Monday, July 28, 2014

Opposite Day: Wider is BETTER

It was some time ago now, but as happens to every bicycle part, the technology "improved" and our wheels got wider. Yes, in the name of aerodynamics, with the use of "Computational Fluid Dynamics" (dork speak for computery imagery thingy), we got a wheel that is "better" because it's wider.

See?

That's all I need to rationalize shelling out almost $3,000 for two wheels (still more than I have in the cars that I own). But wait! There's More!

"More strength.
... a wider rim increases lateral stiffness for sprinting and cornering yet offers greater vertical compliance for more control, comfort, and durability on rough surfaces. The same holds true for Firecrest rims. The 303 Firecrest is a proven performer on the open road, cobblestones or rough cyclocross courses. In both tubular and Carbon Clincher versions, the wider design places more rubber on the road while cornering without adding rolling resistance."

There you have it, one more thing that is somehow super "stiff" yet really "compliant."
(there is a euphemism in there somewhere)
 I will give them this however... A wider rim will in fact open the tire up more allowing the tire to roll better through corners, but so will a standard 25c tire with 100psi in it (or 27c if your bike will fit it, which of course it will most likely NOT because most manufactures have reverse engineered wider tires out of their frame geometry considerations). If you remember, it was not that long ago that, before wider rims came along, we were just discovering that wider tires were the ticket. Basically, wider tires offered us the chance to have the same pressure in our tires, but more volume, which made the ride more comfortable and less jarring.


Proof that we had in fact, already solved the "wider" issue as far as contact patch and comfort goes. But making a wheel more aero was a much larger task. I am going to avoid the tech speak as to what exactly makes a wheel more aero, as this blog is already dripping with copious amounts of boring but simply said: to achieve better results (at the time), the rim profile had to become a much deeper V-shape. This made the wheel feel like a sail as it was hit by moving air and would push the rider all over the road. So it was indeed the aero effect that sent us on the quest for the Holy Grail so to speak; a wheel that was wide and aero, that did not push like a dump truck in a cross wind.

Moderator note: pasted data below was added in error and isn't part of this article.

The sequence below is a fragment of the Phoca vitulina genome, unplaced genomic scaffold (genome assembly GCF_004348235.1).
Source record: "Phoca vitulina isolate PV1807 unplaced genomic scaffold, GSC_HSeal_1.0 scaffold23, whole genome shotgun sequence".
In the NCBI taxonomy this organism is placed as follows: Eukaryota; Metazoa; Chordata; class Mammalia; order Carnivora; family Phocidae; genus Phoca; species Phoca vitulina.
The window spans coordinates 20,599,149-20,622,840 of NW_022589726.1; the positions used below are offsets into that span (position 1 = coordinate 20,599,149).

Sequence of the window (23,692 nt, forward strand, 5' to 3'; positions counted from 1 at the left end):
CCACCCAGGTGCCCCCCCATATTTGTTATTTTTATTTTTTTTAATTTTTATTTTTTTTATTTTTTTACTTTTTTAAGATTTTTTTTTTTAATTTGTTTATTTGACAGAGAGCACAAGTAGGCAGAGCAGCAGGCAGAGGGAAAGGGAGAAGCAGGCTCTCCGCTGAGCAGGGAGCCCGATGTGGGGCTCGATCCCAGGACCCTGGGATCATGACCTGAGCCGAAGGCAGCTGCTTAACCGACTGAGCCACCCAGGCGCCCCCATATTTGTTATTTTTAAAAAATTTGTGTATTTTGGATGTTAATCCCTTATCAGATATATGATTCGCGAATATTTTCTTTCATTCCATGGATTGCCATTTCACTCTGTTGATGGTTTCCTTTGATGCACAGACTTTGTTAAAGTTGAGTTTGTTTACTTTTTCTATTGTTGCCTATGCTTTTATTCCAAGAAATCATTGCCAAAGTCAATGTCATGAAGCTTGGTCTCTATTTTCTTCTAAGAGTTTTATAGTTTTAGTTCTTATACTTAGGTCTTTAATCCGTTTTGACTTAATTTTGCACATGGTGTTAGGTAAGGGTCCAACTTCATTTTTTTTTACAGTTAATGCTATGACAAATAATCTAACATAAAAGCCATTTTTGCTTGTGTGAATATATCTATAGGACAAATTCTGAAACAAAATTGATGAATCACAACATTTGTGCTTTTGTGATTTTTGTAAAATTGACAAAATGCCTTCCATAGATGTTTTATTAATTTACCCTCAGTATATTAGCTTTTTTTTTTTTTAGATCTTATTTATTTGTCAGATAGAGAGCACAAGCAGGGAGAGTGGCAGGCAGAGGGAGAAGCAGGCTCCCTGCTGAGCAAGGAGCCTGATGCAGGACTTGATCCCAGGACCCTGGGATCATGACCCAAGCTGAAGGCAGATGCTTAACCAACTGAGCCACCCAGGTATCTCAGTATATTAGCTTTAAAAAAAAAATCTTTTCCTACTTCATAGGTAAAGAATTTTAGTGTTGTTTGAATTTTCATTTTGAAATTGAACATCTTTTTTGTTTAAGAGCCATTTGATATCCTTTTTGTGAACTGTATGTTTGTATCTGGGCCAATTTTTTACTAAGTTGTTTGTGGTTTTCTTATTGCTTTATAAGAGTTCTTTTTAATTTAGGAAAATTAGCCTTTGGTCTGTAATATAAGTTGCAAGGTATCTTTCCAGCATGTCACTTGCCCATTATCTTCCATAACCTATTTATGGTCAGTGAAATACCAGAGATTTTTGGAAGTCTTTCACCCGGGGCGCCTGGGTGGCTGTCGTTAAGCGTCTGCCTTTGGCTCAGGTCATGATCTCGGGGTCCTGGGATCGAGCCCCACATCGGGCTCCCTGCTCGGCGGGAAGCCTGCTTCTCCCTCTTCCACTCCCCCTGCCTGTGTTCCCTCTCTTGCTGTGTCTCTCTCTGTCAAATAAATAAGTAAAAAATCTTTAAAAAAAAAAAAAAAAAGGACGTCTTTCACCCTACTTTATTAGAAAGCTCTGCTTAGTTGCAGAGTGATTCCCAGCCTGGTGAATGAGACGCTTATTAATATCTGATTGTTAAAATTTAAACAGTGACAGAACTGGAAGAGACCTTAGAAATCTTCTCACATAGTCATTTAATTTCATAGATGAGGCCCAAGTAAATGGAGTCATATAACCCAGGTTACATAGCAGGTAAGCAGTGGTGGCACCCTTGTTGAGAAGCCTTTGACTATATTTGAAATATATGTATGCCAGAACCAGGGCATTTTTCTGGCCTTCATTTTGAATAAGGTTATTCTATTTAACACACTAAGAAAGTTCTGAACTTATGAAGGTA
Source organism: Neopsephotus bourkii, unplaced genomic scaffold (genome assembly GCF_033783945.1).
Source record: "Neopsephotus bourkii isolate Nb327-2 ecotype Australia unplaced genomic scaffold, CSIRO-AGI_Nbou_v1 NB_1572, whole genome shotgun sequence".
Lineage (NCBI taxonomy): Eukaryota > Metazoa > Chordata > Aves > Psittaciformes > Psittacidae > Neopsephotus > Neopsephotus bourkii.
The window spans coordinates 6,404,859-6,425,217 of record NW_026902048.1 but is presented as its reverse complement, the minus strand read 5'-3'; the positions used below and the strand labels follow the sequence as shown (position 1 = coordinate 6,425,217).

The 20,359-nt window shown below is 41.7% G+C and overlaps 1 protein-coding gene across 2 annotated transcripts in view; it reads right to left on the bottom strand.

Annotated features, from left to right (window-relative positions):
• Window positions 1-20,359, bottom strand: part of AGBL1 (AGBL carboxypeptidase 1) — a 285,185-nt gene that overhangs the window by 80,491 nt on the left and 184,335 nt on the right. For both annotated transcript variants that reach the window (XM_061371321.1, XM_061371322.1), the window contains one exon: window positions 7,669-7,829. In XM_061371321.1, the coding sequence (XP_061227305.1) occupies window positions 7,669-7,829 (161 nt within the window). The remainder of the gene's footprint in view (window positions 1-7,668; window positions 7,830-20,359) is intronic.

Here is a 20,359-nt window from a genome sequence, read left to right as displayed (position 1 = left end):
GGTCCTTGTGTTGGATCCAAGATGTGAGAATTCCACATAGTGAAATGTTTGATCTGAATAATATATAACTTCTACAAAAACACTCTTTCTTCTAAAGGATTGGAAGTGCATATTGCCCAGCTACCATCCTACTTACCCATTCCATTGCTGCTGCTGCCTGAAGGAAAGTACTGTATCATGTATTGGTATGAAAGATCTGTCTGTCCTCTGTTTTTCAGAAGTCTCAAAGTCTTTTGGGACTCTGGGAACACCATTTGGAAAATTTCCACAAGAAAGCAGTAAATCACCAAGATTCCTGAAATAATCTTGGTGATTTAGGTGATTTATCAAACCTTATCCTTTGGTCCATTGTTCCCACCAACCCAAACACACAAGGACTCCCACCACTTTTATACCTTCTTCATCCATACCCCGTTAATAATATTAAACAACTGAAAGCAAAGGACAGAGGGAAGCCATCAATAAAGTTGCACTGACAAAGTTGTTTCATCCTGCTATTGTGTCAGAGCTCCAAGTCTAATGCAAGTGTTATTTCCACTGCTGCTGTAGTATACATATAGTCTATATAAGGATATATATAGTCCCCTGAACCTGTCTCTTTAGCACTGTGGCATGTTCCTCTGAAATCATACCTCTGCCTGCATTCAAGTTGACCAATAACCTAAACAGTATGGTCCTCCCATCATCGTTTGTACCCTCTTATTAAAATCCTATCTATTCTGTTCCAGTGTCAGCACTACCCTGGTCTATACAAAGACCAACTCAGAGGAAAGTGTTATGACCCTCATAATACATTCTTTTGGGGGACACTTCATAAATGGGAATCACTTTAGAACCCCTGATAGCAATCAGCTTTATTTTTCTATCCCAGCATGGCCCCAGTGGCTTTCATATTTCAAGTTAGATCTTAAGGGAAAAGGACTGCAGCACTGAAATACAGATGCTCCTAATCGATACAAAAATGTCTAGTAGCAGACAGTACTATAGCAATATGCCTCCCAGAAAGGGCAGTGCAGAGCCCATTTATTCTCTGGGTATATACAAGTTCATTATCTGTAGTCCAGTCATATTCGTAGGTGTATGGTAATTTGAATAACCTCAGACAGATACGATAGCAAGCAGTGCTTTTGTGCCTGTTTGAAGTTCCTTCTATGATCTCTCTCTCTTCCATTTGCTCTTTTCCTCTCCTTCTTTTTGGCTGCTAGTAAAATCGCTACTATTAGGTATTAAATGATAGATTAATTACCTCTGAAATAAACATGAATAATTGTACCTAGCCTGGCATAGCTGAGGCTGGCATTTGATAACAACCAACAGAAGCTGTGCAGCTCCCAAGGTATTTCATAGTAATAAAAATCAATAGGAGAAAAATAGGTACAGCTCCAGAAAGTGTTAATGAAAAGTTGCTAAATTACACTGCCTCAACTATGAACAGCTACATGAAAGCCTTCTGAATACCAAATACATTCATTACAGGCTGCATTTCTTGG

Then Zipp developed the new (at the time) Firecrest Rim.

While it is more aero (and they have the numbers to prove it), there was a large problem with them at the onset. See, of all of the standards that had come and gone in our industry, one had yet to change: the width of the rim. For years, the standard was somewhere around 18 to 23 millimeters wide. This number varied of course between manufacturers based on their own rationale as to what worked better, was stronger, or even "more aero." For the sake of argument, it is fair to say that there was a standard for many years and it had not been challenged to this new extreme. While the wheels had not changed, brake calipers remained the same as well. I mean, why would they change? Wheels hadn't, so brakes didn't have to. So with the new wheel on the market, brands had to quickly adapt to the wider rim in order to keep their brakes on people's bikes. It did hurt a few brands in the beginning. I mean, you had guys who just bought a Dura Ace grouppo that had to change their new brakes to those bullshit ones from Ciamillo. They weren't much wider but they did offer pad holders that had a more narrow profile which allowed the pads to clear the rim. They stopped like shit because they had no spring tension but at least it was a solution to the problem.